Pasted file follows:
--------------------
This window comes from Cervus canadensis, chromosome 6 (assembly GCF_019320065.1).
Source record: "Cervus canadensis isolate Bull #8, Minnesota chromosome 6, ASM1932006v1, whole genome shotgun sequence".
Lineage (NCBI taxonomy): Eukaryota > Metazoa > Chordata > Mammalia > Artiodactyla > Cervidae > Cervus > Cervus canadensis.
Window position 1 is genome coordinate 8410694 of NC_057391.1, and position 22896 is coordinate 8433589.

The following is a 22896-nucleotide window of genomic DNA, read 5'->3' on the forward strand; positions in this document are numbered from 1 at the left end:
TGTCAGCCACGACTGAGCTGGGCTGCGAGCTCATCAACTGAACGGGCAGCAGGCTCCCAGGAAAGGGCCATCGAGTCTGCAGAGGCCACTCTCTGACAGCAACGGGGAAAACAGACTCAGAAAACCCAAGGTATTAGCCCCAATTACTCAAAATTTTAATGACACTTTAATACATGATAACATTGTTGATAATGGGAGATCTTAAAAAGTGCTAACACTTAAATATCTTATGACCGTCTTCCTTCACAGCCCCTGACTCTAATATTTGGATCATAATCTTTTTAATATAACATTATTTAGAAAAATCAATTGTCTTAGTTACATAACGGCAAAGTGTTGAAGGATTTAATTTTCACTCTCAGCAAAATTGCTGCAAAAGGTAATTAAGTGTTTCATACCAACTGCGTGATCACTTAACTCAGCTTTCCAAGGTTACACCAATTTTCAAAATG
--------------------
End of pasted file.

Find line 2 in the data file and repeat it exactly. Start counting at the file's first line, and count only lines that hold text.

Source record: "Cervus canadensis isolate Bull #8, Minnesota chromosome 6, ASM1932006v1, whole genome shotgun sequence".